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Autonomous Vehicles: Changing the Legal Landscape

THE COSTS OF DRIVING

When talking about the costs associated with that most American form of transportation, driving an automobile, we most often think of the price of gasoline, the cost of auto insurance, and of course, the cost of owning and maintaining the vehicle itself. But there are other costs arising from America's great love affair with the Model T and its descendants. First and foremost, six million car accidents are reported annually in the U.S., with 33,000 fatalities and two million injuries. The National Highway Transportation Safety Administration (NHTSA) estimates that 94% of these accidents are caused by driver error, and that the collective price tag for the accidents and injuries is $836 billion.

In addition to those tangible costs, there are high intangible costs associated with America's favorite mode of transportation. Most of us spend 42 hours--the equivalent of a work week or a week of vacation--stuck in traffic; for those of us in highly congested areas like New York City, Los Angeles, or D.C., the amount of time is double that. The loss of a week or two weeks of time every year is a high cost indeed.

THE COST SAVINGS OF AUTONOMOUS VEHICLES

A study by Eno Center for Transportation found that converting just 10% of U.S. vehicles to self-driving cars would reduce the number of accidents every year by 211,000, saving 1,100 lives and decreasing associated costs by $25.5 billion. If self-driving cars become 100% of the automotive force on American roads, the annual savings would be 1.3 trillion (according to a Morgan Stanley analysis); with $158 billion in fuel costs savings, $507 billion in productivity increases; and $488 billion in accident-related savings.

Some of this savings will be offset by the loss of jobs in certain industries. With such a drastic reduction in car accidents, the auto insurance industry will shrink to a fraction of its current size, causing huge job losses in a $200 billion dollar employer. Job losses will occur in other sectors, too, such as taxi services, ride sharing services, parking services, truck driving and auto body shops.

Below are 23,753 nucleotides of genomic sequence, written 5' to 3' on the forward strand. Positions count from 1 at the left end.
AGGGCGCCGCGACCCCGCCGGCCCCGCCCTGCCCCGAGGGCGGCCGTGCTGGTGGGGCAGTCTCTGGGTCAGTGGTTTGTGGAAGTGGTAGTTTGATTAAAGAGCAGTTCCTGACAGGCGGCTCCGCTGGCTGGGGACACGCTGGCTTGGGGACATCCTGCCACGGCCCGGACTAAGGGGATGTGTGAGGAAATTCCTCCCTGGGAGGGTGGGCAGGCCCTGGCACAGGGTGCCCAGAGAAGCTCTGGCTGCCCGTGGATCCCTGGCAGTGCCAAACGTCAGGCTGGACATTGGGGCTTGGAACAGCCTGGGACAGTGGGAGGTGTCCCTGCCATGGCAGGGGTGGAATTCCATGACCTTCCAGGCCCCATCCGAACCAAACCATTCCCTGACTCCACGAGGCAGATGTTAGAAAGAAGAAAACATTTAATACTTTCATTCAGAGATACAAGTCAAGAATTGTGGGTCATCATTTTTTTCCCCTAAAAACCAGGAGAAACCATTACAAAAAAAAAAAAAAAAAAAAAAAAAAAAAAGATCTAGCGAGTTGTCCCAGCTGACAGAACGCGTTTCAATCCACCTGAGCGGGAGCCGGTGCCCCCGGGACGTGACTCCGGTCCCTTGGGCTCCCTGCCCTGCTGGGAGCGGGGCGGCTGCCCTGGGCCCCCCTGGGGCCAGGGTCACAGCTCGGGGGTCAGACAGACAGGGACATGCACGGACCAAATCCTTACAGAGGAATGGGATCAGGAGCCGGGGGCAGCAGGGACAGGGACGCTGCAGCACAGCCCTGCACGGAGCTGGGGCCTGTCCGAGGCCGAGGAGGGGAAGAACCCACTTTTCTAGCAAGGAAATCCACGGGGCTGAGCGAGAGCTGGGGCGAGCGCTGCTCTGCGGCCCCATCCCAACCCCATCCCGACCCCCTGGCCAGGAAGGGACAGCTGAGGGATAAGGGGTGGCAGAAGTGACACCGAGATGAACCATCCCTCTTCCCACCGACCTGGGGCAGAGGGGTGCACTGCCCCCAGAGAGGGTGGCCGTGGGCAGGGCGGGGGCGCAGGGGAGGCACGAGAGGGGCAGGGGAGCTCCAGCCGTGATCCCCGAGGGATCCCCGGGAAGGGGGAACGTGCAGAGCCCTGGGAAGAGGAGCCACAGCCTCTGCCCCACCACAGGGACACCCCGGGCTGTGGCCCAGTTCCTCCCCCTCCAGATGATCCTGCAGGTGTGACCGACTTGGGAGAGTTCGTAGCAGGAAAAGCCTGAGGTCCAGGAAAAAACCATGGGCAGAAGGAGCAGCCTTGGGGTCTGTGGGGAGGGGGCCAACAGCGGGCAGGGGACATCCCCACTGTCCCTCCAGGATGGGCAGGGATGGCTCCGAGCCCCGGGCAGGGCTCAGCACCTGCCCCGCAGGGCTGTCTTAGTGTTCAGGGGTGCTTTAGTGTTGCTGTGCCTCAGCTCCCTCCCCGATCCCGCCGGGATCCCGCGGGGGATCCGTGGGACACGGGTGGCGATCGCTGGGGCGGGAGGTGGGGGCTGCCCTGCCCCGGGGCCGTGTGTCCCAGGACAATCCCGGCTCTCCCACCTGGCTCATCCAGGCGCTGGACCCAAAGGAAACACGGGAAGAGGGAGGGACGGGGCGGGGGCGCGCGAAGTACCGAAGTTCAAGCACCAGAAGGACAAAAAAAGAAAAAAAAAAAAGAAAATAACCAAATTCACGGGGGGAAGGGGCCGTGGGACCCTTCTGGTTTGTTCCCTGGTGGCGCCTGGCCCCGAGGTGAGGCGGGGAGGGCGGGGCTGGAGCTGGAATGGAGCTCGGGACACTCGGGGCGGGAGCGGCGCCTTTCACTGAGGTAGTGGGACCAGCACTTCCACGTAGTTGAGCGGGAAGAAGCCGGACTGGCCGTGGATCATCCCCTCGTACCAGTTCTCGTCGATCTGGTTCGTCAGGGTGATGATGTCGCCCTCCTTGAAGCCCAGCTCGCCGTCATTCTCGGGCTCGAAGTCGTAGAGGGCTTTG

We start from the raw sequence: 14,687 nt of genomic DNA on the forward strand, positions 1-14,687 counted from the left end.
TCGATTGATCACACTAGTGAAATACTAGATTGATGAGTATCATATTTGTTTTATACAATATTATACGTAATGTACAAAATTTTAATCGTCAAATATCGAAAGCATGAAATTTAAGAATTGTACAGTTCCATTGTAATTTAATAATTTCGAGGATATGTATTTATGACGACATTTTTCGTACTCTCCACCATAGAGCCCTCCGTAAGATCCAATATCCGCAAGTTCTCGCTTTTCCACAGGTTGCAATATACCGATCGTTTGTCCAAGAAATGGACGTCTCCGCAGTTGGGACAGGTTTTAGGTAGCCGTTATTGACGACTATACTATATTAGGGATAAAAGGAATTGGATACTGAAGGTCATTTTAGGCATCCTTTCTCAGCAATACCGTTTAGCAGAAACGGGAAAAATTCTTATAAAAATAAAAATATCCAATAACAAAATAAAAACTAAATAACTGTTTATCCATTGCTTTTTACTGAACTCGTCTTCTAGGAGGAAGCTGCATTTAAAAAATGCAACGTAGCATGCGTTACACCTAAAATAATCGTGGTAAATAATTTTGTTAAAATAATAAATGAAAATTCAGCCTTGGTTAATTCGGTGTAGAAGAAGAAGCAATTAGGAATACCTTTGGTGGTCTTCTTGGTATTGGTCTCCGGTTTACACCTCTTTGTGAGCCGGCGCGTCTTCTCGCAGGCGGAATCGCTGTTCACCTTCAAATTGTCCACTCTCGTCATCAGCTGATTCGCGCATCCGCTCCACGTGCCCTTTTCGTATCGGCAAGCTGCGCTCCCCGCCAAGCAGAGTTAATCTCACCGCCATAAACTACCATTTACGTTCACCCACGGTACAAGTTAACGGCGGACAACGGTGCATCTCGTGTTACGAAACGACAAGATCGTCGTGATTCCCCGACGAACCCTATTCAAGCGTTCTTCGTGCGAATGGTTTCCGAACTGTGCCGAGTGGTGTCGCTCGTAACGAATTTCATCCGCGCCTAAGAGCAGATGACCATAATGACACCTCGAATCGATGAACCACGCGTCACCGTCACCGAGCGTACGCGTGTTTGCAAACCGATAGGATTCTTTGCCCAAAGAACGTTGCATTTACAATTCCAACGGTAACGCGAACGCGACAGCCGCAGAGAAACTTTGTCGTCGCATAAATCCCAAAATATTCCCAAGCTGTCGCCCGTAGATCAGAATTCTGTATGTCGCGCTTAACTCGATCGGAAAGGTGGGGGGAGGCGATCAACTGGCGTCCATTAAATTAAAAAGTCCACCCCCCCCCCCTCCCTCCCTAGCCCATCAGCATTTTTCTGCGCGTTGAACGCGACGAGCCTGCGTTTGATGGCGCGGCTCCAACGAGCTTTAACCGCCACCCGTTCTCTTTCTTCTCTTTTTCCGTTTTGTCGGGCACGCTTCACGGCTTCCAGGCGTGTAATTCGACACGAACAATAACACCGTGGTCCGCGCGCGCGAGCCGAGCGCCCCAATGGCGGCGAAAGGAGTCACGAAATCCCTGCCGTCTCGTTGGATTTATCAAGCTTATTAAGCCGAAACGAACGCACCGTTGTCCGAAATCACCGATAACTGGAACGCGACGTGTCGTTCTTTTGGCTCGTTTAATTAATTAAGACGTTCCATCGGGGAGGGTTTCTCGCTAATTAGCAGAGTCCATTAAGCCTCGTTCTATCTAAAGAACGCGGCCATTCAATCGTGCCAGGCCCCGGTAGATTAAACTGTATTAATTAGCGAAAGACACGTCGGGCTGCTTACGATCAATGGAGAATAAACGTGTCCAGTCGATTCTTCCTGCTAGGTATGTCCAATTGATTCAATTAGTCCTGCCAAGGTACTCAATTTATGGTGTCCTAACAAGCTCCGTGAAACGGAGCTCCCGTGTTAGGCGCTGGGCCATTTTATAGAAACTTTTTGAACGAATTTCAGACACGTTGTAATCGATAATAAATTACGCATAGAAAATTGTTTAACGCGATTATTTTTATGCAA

THE NEW LEGAL LANDSCAPE

Most experts and analysts agree, however, that the adoption of autonomous vehicles will provide a net benefit for society despite the negative effect it will have on certain areas of the economy. But experts and analysts are not so sure of the impact of autonomous vehicles on the laws that historically have been associated with cars. Take, for example, regulating autonomous vehicles; traditionally, drivers are regulated (trained, licensed) by the states, and vehicles are regulated by the federal government. But what happens when the driver and the vehicle are the same? Who regulates the inspection, licensing, registration, etc. of an autonomous car?

One of the most vexing legal questions surrounding autonomous cars has always been how to determine fault in an accident: would the manufacturer be responsible--something gone wrong with the coding or programming of the vehicle? Was the accident due to a defective part or process, once again placing blame on the manufacturer? Personal injury law and insurance coverage may change to incorporate concepts of product liability, since fault may be due to a defect in design or manufacturing, rather than due to a driver's negligence. In a move that seems to acknowledge the inevitable shift away from traditional tort concepts, the NHTSA announced in February 2016 that computers controlling a vehicle should be legally defined as "drivers."

Of course, not all accidents will be the result of a defect or malfunction. An emergency situation will arise on the road, severe weather will wreak havoc, or some other unforeseen and unprogrammed-for event will occur; will the human being in the vehicle be able to over-ride the autonomous programming to deal with these but then be forced to assume liability if things go badly?

Although self-driving cars may seem like the stuff of science fiction, they are actually already here--being manufactured and road-tested. So buckle your seat belts; as Mary Barra, the CEO of GM has said, there will be more changes in the automotive industry in the next 5 years than there have been in the last 50.

CONTACT YOUR ATTORNEY

If you or someone you know has been injured in an automobile accident, contact Dave Thomas at The Thomas Law Firm for a free consultation regarding your legal rights.

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